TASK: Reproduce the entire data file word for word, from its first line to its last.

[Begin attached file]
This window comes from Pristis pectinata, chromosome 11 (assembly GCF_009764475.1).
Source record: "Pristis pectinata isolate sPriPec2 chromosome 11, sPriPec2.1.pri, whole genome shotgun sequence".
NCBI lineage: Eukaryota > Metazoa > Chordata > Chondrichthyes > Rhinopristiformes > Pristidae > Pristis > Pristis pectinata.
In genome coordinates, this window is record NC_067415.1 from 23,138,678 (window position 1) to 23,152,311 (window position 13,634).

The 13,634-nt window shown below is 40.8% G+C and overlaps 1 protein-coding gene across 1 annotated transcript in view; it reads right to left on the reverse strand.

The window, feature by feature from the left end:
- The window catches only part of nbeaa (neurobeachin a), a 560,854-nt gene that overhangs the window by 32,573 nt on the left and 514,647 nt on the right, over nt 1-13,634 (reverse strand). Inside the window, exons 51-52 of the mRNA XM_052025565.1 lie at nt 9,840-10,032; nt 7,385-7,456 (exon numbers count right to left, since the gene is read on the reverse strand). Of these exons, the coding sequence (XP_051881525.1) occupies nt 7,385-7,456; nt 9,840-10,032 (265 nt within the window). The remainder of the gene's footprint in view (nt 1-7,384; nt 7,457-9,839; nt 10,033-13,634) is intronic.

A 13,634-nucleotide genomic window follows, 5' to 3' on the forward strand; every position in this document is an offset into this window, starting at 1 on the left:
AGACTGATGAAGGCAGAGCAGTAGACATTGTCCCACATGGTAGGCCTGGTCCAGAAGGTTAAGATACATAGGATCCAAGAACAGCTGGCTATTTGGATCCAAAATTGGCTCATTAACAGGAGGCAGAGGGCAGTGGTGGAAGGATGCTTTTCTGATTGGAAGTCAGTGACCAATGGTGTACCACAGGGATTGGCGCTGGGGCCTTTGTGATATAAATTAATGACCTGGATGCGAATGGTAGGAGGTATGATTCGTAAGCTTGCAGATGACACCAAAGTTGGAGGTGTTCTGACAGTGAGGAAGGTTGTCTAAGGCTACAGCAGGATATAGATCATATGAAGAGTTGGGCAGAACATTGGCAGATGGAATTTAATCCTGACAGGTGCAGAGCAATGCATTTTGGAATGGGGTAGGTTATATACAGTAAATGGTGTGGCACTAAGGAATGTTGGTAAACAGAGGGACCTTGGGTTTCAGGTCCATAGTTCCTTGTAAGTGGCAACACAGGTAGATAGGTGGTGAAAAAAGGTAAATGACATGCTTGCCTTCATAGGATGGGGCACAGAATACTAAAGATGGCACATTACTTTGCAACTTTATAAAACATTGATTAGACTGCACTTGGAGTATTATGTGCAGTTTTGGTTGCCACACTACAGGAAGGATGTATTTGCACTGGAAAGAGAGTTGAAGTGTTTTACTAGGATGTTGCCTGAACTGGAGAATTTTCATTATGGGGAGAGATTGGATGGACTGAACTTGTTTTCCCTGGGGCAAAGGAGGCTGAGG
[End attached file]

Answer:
This window comes from Pristis pectinata, chromosome 11 (assembly GCF_009764475.1).
Source record: "Pristis pectinata isolate sPriPec2 chromosome 11, sPriPec2.1.pri, whole genome shotgun sequence".
NCBI lineage: Eukaryota > Metazoa > Chordata > Chondrichthyes > Rhinopristiformes > Pristidae > Pristis > Pristis pectinata.
In genome coordinates, this window is record NC_067415.1 from 23,138,678 (window position 1) to 23,152,311 (window position 13,634).

The 13,634-nt window shown below is 40.8% G+C and overlaps 1 protein-coding gene across 1 annotated transcript in view; it reads right to left on the reverse strand.

The window, feature by feature from the left end:
- The window catches only part of nbeaa (neurobeachin a), a 560,854-nt gene that overhangs the window by 32,573 nt on the left and 514,647 nt on the right, over nt 1-13,634 (reverse strand). Inside the window, exons 51-52 of the mRNA XM_052025565.1 lie at nt 9,840-10,032; nt 7,385-7,456 (exon numbers count right to left, since the gene is read on the reverse strand). Of these exons, the coding sequence (XP_051881525.1) occupies nt 7,385-7,456; nt 9,840-10,032 (265 nt within the window). The remainder of the gene's footprint in view (nt 1-7,384; nt 7,457-9,839; nt 10,033-13,634) is intronic.

A 13,634-nucleotide genomic window follows, 5' to 3' on the forward strand; every position in this document is an offset into this window, starting at 1 on the left:
AGACTGATGAAGGCAGAGCAGTAGACATTGTCCCACATGGTAGGCCTGGTCCAGAAGGTTAAGATACATAGGATCCAAGAACAGCTGGCTATTTGGATCCAAAATTGGCTCATTAACAGGAGGCAGAGGGCAGTGGTGGAAGGATGCTTTTCTGATTGGAAGTCAGTGACCAATGGTGTACCACAGGGATTGGCGCTGGGGCCTTTGTGATATAAATTAATGACCTGGATGCGAATGGTAGGAGGTATGATTCGTAAGCTTGCAGATGACACCAAAGTTGGAGGTGTTCTGACAGTGAGGAAGGTTGTCTAAGGCTACAGCAGGATATAGATCATATGAAGAGTTGGGCAGAACATTGGCAGATGGAATTTAATCCTGACAGGTGCAGAGCAATGCATTTTGGAATGGGGTAGGTTATATACAGTAAATGGTGTGGCACTAAGGAATGTTGGTAAACAGAGGGACCTTGGGTTTCAGGTCCATAGTTCCTTGTAAGTGGCAACACAGGTAGATAGGTGGTGAAAAAAGGTAAATGACATGCTTGCCTTCATAGGATGGGGCACAGAATACTAAAGATGGCACATTACTTTGCAACTTTATAAAACATTGATTAGACTGCACTTGGAGTATTATGTGCAGTTTTGGTTGCCACACTACAGGAAGGATGTATTTGCACTGGAAAGAGAGTTGAAGTGTTTTACTAGGATGTTGCCTGAACTGGAGAATTTTCATTATGGGGAGAGATTGGATGGACTGAACTTGTTTTCCCTGGGGCAAAGGAGGCTGAGG